• However, home brewing does take a lot of patience. Once the beer is brewed you have to let it do its own thing. It is best to put the beer in the fermenter and forget about it until bottling time (unless it requires dry hopping or other additives during the fermenting). After it’s bottled then there is another week or two for it carbonate. Patience, patience, patience.
  1. Home brewers are snobby people who think they know everything about beer
  • Within any community of people you are going to have a few bad apples. But I do not think that a minority should dictate the identity of the majority (and that goes far beyond just the home brewing community). I know a bunch of great home brewers. People from all walks of life, big and small, old and young, men and women, blue collar and white collar. Home brewing does not attract people who have the attitude of, “Allow me to attach my monocle whilst we discuss fermentation, my good man” (my attempt at a snobbish tone). Every home brewer I have met was very humble and could not wait to learn more about his or her hobby.
  1. It’s dangerous
  • Anything you do in life carries some risk. Driving to work everyday is more dangerous than home brewing. Human error is always a factor in everything we do. It’s what makes up people. The human experience is fun. We are going to make mistakes, learn from them and move on. The risk of an over boil, fire, CO2 exposure, bottle/keg explosions, and others are always there. If you pay attention to what you are doing and use common sense you are going to avoid a vast majority of dangerous issues.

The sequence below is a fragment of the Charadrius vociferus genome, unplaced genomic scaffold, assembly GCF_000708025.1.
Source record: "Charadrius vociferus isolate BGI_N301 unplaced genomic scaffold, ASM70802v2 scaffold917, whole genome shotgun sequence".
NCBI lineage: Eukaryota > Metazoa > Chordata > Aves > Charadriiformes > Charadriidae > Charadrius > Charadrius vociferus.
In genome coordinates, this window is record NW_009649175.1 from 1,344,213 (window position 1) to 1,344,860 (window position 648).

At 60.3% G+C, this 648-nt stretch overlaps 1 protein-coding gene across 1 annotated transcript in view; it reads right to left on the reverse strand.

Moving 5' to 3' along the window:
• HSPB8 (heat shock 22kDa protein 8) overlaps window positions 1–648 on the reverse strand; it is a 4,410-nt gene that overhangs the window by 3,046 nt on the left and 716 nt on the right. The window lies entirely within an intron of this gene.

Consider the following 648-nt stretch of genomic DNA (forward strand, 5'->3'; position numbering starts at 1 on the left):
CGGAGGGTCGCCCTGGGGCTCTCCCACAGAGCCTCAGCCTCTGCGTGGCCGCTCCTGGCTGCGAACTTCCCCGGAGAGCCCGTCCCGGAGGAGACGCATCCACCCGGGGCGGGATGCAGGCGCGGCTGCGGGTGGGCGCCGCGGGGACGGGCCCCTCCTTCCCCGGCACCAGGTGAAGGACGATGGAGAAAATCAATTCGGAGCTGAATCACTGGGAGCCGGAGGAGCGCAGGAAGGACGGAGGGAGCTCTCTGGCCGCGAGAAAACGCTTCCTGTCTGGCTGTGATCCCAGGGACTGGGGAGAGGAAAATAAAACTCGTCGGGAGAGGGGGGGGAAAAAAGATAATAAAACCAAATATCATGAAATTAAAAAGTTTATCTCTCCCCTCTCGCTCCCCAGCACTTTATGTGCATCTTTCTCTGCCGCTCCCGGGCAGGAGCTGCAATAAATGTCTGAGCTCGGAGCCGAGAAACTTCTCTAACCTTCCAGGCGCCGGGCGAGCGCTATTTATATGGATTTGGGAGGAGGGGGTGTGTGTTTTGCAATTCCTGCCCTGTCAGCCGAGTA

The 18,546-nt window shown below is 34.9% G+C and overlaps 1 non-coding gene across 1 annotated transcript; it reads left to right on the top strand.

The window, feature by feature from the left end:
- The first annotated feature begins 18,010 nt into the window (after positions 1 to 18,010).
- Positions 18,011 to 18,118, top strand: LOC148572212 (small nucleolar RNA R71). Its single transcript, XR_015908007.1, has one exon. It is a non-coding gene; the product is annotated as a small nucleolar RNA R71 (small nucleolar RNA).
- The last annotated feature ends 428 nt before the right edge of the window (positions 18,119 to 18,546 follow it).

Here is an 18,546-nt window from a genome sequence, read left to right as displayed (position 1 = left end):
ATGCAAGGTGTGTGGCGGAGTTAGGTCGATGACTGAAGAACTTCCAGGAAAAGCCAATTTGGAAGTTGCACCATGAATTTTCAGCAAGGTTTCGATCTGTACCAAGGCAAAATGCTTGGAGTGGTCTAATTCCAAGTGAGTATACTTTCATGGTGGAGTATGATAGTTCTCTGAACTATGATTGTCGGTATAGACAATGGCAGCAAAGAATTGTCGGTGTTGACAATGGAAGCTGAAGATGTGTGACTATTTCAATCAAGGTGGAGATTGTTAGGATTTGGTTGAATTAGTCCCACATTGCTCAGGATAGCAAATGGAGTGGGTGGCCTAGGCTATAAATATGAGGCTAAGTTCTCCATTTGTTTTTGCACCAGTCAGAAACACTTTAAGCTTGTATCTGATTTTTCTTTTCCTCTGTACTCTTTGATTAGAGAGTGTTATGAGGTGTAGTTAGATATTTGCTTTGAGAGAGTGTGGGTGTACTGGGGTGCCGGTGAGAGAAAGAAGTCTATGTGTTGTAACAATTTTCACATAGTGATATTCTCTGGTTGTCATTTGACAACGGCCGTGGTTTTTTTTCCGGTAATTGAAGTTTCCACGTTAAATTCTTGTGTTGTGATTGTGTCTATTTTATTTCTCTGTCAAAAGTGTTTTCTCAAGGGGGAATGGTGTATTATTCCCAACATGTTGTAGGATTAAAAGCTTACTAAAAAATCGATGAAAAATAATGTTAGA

• If you experience any issues ask people what you did wrong. This site is for a community to share knowledge, laughs, beer, and to make memories.

That’s my list of What Home Brewing Is Not. This week’s discussion question: What do you think home brewing is or is not? Post your answers. Hit the “leave a comment” button at the top of the page.


2 thoughts on “What Home Brewing Is Not

  1. First I would disagree with #1. It always shocks me when I hear the prices people are paying for their beer ingredients. Buy bulk ingredients.
    If you were to buy a beer at the local liquor store (lets just say Sierra Nevada Stout for an example) to buy two cases (5 gallon standard batch) would cost me around 40 bucks.
    If I made that same beer, which is far better and far fresher, I’m looking at about 18 bucks. No way in hell is my residuals gonna add up to any where near 22 more dollars a batch. Buy Bulk my friend, buy bulk.

    And that plays into #2 When you start making cream ales, bitters and Lagers for $10-12 a batch, you sure as hell aren’t worrying about conserving them because they are too precious. At around $0.25 a bottle, you can afford to pound them quite quite a good clip.

    #3 I completely agree. I sure my dog has watched enough to crank out a decent batch of ESB.

    #4 Length of times sure varies. I would assume you are extract brewing if your brews are only an hour and a half (right there is why your beers cost so much,, get over to grain) My brew day with grain is 4 hours from start to cleaned up and put away. But well worth it

    #5 you need to get out more. I think beer snobbiness get worse every day now that good beer is available everywhere now.

    #6 agreed. people are dumb. use common sense

    Liked by 1 person